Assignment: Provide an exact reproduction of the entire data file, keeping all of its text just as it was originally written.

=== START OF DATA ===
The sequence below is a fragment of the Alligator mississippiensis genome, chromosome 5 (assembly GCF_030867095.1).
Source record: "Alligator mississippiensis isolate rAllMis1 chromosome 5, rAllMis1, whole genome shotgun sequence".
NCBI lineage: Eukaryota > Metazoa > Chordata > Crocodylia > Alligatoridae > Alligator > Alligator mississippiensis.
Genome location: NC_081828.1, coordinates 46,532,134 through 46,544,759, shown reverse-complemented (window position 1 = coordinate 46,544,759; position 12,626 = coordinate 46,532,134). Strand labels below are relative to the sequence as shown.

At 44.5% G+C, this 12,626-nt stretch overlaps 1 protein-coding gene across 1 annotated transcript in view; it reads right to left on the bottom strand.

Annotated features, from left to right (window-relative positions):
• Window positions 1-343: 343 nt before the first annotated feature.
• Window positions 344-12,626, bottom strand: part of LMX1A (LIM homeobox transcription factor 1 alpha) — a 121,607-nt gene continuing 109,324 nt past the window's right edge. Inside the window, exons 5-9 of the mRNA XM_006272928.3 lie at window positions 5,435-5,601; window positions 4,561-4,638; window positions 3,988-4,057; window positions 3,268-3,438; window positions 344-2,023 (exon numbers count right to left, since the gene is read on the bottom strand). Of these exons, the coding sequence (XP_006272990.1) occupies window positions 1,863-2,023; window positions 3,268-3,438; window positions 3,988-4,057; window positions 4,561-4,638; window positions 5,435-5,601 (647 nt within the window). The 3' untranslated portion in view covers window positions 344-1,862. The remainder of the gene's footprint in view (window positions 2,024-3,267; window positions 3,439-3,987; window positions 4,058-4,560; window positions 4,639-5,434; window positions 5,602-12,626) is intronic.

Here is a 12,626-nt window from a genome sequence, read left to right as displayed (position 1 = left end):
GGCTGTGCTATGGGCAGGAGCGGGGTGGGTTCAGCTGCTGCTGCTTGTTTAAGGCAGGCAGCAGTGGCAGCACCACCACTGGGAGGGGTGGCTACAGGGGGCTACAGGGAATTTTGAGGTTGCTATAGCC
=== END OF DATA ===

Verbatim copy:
The sequence below is a fragment of the Alligator mississippiensis genome, chromosome 5 (assembly GCF_030867095.1).
Source record: "Alligator mississippiensis isolate rAllMis1 chromosome 5, rAllMis1, whole genome shotgun sequence".
NCBI lineage: Eukaryota > Metazoa > Chordata > Crocodylia > Alligatoridae > Alligator > Alligator mississippiensis.
Genome location: NC_081828.1, coordinates 46,532,134 through 46,544,759, shown reverse-complemented (window position 1 = coordinate 46,544,759; position 12,626 = coordinate 46,532,134). Strand labels below are relative to the sequence as shown.

At 44.5% G+C, this 12,626-nt stretch overlaps 1 protein-coding gene across 1 annotated transcript in view; it reads right to left on the bottom strand.

Annotated features, from left to right (window-relative positions):
• Window positions 1-343: 343 nt before the first annotated feature.
• Window positions 344-12,626, bottom strand: part of LMX1A (LIM homeobox transcription factor 1 alpha) — a 121,607-nt gene continuing 109,324 nt past the window's right edge. Inside the window, exons 5-9 of the mRNA XM_006272928.3 lie at window positions 5,435-5,601; window positions 4,561-4,638; window positions 3,988-4,057; window positions 3,268-3,438; window positions 344-2,023 (exon numbers count right to left, since the gene is read on the bottom strand). Of these exons, the coding sequence (XP_006272990.1) occupies window positions 1,863-2,023; window positions 3,268-3,438; window positions 3,988-4,057; window positions 4,561-4,638; window positions 5,435-5,601 (647 nt within the window). The 3' untranslated portion in view covers window positions 344-1,862. The remainder of the gene's footprint in view (window positions 2,024-3,267; window positions 3,439-3,987; window positions 4,058-4,560; window positions 4,639-5,434; window positions 5,602-12,626) is intronic.

Here is a 12,626-nt window from a genome sequence, read left to right as displayed (position 1 = left end):
GGCTGTGCTATGGGCAGGAGCGGGGTGGGTTCAGCTGCTGCTGCTTGTTTAAGGCAGGCAGCAGTGGCAGCACCACCACTGGGAGGGGTGGCTACAGGGGGCTACAGGGAATTTTGAGGTTGCTATAGCC